Late stage functionalisation can seem supernaturally powerful, says Derek Lowe – if you’ve got the nerve to try it

The synthesis of a new organic molecule can be approached in several ways. You can start with some chunk of the structure (whatever’s available) and just keep adding things on, or perhaps taking a few off, until you get to the structure you want. Or you can break the problem down into two (or more) smaller intermediates and combine them near the end. The ‘building’ or ‘joining’ methods can both be effective, depending on the molecules involved.

One problem, though, is that in either case some intermediate of interest may well have to be cajoled into a state where it will react in the proper way. Protecting groups on reactive oxygen and nitrogen groups are a classic example – you tie them up until it’s time to unmask them for their turn on stage. It’s not an elegant way to solve the problem, since these groups have to be specifically added to the structure and taken off again, but it often works.

Graham Fowell / The Hit Man

In recent years, there’s been more attention paid to protecting-group-free synthesis. That can require a good deal more work at the beginning, because you may well have to tune up your reaction conditions quite a bit to make sure only the desired transformations happen. But when it works, it’s like a magic trick, and other organic chemists (well aware of all the things that could have gone wrong) are usually impressed. They’re imagining the ugly mixture they would have produced had they tried something similar!

This is the sort of chemistry that we aspire to: reaching in and changing individual bonds and atoms at will

A subset of this sort of chemistry is getting a lot of attention, particularly from drug discovery labs. It’s the hunt for reactions that can be applied to larger, more complicated molecules. They’re the sorts of transformations (halogenation, hydroxylation) that you’d usually expect to see earlier in a synthetic scheme, when the molecules are simpler, and watching them at work on a large substrate with several functional groups looks like a magic trick as well. Many of these reactions mimic enzymatic processes, such as the cytochrome p450 oxidation that happens during drug metabolism (enzymes, after all, are famous for their selectivity).

Such reactions have an obvious appeal in drug discovery, materials science or any area where many different variations of a common framework are needed. That push for structural diversity makes the selectivity problem less crucial – if you have a reagent system that can reliably monohydroxylate all sorts of substrates, you may not care as much about picking the place where it does its work. Odds are that the product will be a new compound, or one that would have been harder to make by conventional means, and is thus worth looking at.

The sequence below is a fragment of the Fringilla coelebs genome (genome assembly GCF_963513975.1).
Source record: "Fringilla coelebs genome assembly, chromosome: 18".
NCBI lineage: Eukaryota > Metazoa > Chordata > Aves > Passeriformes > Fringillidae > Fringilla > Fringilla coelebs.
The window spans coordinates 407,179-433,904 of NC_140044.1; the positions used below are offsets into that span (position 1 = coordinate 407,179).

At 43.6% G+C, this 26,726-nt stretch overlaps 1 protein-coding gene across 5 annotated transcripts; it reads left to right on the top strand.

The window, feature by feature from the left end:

If you have a library of 10,000 compounds to test, you could (theoretically) use a late-stage fluorination or hydroxylation to convert it into another 10,000 compounds with rather different properties. And if the reaction really does mimic enzymatic selectivity (in the case of oxidation), then so much the better: you may have ‘pre-metabolised’ your compound and made an analogue that you would surely have wanted to make and test anyway. Alternatively, you may have fluorinated it in the just the spots that you would have wanted to batten down.

Some of these reactions borrow explicitly from known enzyme catalytic mechanisms, while others are coming over from metal-catalysed couplings or photochemistry. The first requirement for success is realising that it’s even possible to do these complex-substrate reactions without protecting groups. There may be more of these reactions than we realise, because no one has quite had the nerve to try them yet.

These ideas not only get us into new chemical space, but they also point the way to doing the sort of chemistry that organic chemists have always aspired to: reaching in and changing individual bonds and atoms at will. Enzymes manage it, in all sorts of impressive ways, so we know it’s possible (at least in some cases). Putting away the masking tape and dustsheets so we can work directly on the molecules of interest will be good practice.

Derek Lowe (@Dereklowe) is a medicinal chemist working on preclinical drug discovery in the US and blogs at In the pipeline